This specific example shows that the explanation for a contract violation doesn’t always pinpoint the source of the error. The good news is that the error is located in the posn module. The bad news is that the explanation is misleading. Although it is true that posn-x produced a symbol instead of a number, it is the fault of the programmer who created a posn from symbols, i.e., the programmer who added
(define p-sick (posn 'a 'b))
to the module. So, when you are looking for bugs based on contract violations, keep this example in mind.
If we want to fix the contract for p-sick so that the error is caught when sick is exported, a single change suffices:
That is, instead of exporting p-sick as a plain posn?, we use a struct/c contract to enforce constraints on its components.
Contracts written using struct/c immediately check the fields of the data structure, but sometimes this can have disastrous effects on the performance of a program that does not, itself, inspect the entire data structure.
As an example, consider the binary search tree search algorithm. A binary search tree is like a binary tree, except that the numbers are organized in the tree to make searching the tree fast. In particular, for each interior node in the tree, all of the numbers in the left subtree are smaller than the number in the node, and all of the numbers in the right subtree are larger than the number in the node.
#lang racket (struct node (val left right)) ; determines if `n' is in the binary search tree `b', ; exploiting the binary search tree invariant (define (in? n b) (cond [(null? b) #f] [else (cond [(= n (node-val b)) #t] [(< n (node-val b)) (in? n (node-left b))] [(> n (node-val b)) (in? n (node-right b))])])) ; a predicate that identifies binary search trees (define (bst-between? b low high) (or (null? b) (and (<= low (node-val b) high) (bst-between? (node-left b) low (node-val b)) (bst-between? (node-right b) (node-val b) high)))) (define (bst? b) (bst-between? b -inf.0 +inf.0)) (provide (struct-out node)) (provide (contract-out [bst? (any/c . -> . boolean?)] [in? (number? bst? . -> . boolean?)]))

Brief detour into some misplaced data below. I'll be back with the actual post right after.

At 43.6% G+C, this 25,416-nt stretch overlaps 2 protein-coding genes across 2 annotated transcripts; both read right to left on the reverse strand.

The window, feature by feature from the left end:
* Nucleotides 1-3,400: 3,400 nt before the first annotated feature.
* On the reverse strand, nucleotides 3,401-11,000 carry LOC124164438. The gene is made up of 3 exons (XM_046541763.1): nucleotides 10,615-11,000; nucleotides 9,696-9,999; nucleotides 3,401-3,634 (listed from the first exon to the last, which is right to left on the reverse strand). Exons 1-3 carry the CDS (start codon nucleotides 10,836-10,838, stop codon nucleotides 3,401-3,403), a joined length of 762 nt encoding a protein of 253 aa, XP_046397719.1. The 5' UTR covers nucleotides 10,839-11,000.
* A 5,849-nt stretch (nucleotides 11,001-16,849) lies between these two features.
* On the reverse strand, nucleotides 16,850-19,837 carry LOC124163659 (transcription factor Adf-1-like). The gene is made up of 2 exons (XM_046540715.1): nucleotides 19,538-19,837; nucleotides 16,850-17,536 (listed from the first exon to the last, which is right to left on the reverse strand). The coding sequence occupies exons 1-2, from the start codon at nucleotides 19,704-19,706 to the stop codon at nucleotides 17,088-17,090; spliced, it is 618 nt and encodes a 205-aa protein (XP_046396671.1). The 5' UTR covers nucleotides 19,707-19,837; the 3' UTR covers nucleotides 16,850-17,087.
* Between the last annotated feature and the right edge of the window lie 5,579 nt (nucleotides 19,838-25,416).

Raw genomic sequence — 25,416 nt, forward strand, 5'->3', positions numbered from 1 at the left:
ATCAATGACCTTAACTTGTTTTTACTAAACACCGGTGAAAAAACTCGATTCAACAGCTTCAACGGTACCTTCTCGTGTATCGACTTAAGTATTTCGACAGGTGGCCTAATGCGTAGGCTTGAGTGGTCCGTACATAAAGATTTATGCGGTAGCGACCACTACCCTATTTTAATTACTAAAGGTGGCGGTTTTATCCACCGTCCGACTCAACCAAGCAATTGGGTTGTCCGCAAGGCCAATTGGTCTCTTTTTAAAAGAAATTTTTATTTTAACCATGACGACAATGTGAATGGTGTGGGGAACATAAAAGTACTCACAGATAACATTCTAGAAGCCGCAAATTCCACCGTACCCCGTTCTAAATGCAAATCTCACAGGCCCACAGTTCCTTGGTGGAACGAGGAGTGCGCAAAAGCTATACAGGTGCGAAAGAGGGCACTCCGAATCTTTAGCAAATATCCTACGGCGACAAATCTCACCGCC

In a full binary search tree, this means that the in? function only has to explore a logarithmic number of nodes.
The contract on in? guarantees that its input is a binary search tree. But a little careful thought reveals that this contract defeats the purpose of the binary search tree algorithm. In particular, consider the inner cond in the in? function. This is where the in? function gets its speed: it avoids searching an entire subtree at each recursive call. Now compare that to the bst-between? function. In the case that it returns #t, it traverses the entire tree, meaning that the speedup of in? is lost.